Ecuador to vote on ground-breaking law to allow large-scale mining

Ecuadorean lawmakers vote this week on reforms to the country’s mining law, which aim to pave the way for large-scale mining in the Andean nation, eager to attract investment to reduce the economy’s dependence on oil exports.

Ecuador does not currently have a large-scale resource industry, but the country is largely unexplored and could potentially have big copper, gold and silver deposits.

Socialist President Rafael Correa, who won a sweeping re-election victory last February, has been trying hard to lure companies to tap metal reserves estimated at $115 billion, based on data from the nation’s mining chamber, after foreign-direct investment fell last year and economic growth slowed to 5% from 7.4% in 2011.

So far, however, the country has signed only one investment contract for a large-scale mining project with the Chinese-owned Ecuacorriente S.A. for the open-pit Mirador copper project. The company expects to start production at the end of 2015.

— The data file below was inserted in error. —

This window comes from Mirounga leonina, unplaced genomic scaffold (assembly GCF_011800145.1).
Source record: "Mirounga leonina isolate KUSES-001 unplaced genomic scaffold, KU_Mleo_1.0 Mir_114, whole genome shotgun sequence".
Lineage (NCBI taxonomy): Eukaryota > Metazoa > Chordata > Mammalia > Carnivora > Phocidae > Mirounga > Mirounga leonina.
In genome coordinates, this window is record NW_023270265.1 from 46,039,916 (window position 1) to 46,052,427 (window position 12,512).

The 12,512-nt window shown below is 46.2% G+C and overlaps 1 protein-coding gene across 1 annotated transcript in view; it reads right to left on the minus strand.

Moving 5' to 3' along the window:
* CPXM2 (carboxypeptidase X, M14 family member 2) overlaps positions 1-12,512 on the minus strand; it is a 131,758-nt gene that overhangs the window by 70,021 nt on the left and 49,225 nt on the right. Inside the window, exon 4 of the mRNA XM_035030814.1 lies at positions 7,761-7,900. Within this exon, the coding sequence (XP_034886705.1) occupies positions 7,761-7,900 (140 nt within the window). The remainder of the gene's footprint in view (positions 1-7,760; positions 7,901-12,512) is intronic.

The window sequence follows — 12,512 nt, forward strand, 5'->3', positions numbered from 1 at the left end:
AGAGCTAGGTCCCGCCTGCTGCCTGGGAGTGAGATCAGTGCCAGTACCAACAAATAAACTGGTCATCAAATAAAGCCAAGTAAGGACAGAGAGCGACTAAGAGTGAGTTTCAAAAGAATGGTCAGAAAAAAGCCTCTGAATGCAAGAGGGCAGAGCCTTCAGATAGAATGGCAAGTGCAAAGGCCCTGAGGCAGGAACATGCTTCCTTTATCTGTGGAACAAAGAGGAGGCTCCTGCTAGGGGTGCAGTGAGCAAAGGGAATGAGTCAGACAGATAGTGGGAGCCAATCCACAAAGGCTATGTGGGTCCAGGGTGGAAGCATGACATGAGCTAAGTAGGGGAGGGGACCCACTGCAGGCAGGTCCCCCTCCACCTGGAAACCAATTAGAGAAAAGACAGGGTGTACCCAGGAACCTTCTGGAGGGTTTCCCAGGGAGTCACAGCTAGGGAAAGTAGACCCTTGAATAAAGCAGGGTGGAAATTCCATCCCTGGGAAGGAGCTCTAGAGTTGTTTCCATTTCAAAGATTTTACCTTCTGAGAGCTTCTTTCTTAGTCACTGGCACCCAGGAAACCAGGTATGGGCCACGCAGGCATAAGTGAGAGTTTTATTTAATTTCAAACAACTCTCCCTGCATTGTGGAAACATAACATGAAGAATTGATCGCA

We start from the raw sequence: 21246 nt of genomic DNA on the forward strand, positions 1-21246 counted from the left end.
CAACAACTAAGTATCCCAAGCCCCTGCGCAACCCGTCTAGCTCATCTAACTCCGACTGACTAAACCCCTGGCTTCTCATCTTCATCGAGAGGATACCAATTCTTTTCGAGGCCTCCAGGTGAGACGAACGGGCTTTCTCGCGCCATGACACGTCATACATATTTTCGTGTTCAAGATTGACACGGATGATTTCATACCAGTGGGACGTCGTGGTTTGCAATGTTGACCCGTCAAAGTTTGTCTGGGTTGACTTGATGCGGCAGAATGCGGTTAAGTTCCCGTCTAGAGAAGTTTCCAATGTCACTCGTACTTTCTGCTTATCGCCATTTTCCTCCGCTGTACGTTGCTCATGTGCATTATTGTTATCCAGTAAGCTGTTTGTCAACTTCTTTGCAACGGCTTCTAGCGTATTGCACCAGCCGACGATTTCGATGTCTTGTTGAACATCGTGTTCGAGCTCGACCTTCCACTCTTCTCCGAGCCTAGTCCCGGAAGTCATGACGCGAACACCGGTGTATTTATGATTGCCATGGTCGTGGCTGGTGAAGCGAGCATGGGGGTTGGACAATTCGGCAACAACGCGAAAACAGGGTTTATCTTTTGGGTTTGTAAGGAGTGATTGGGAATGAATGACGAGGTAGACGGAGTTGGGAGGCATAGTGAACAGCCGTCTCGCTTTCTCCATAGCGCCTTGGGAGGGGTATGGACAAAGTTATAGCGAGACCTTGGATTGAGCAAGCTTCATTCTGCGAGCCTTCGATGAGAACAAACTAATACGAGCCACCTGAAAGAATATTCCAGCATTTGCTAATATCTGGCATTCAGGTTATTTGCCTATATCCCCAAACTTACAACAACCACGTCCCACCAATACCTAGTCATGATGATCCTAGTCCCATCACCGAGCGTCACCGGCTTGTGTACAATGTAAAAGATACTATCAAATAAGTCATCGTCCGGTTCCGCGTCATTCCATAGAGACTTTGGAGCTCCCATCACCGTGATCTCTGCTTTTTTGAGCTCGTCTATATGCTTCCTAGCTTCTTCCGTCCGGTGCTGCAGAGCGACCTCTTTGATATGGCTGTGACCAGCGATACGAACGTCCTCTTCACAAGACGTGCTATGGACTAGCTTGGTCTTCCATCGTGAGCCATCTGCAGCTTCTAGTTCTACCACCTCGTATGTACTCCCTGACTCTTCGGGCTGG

Authorities have also been negotiating with Canadian Kinross Gold Corp. (TSX: K) (NYSE:KGC) for the last year and a half to allow the gold mining company operate in the Fruta del Norte project, said to have the largest deposits of the shiny yellow metal in the country.

Copper and Oil

Chile’s Codelco —the world’s largest copper producer— has joined forces with Ecuador’s state-run mining company, Enami, to develop the Junin deposit in the north of the country.

Correa has also been trying to boost the country’s oil sector. As OPEC’s smallest member, the South American country’s oil production has been stuck at around 500,000 barrels of oil equivalent per day due to a drop in foreign investment to less than $1 billion a year.

But his government expects to attract investments worth around $1 billion in oil exploration for some 16 blocks in the Amazon, most of which will be offered in auction later this year.

Creative Commons image by GobernacionImbabura